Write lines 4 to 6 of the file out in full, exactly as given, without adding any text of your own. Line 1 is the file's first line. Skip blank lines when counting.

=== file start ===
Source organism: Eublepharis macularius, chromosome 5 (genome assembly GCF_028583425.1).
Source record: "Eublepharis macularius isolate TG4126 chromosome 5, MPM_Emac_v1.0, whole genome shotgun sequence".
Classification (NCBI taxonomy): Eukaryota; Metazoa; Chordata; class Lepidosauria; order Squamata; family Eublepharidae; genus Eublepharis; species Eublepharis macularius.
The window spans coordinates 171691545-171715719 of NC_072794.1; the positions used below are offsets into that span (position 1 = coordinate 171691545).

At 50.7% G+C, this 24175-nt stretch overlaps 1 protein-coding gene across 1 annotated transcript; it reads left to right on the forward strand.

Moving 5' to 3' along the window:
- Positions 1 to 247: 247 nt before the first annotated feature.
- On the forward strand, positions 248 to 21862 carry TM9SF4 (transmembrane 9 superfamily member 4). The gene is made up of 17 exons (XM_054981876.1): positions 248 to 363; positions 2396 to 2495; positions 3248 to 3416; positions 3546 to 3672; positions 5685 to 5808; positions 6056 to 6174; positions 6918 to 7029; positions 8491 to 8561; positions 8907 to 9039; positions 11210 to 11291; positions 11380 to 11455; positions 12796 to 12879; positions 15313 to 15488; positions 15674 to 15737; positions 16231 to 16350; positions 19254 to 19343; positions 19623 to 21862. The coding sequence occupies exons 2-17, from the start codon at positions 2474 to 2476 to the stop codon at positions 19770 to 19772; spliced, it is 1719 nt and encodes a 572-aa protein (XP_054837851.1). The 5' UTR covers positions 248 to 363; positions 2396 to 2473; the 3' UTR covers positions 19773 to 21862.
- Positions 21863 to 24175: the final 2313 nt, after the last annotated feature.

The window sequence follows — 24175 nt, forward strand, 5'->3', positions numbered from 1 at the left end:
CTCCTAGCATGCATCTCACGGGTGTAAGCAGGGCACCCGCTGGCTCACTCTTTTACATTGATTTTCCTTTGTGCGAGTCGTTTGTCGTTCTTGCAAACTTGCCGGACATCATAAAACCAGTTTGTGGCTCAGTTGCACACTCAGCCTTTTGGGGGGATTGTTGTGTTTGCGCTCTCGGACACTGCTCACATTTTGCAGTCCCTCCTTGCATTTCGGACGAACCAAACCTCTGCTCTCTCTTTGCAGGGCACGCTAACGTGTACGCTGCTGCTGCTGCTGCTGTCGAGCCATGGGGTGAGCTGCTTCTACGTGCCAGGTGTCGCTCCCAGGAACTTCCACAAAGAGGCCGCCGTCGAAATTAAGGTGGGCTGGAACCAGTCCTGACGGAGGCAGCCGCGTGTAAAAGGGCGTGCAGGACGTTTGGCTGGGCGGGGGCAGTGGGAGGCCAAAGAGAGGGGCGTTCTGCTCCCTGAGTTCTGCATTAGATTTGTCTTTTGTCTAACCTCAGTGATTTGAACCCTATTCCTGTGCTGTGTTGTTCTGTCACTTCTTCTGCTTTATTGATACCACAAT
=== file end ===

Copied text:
The window spans coordinates 171691545-171715719 of NC_072794.1; the positions used below are offsets into that span (position 1 = coordinate 171691545).

At 50.7% G+C, this 24175-nt stretch overlaps 1 protein-coding gene across 1 annotated transcript; it reads left to right on the forward strand.

Moving 5' to 3' along the window: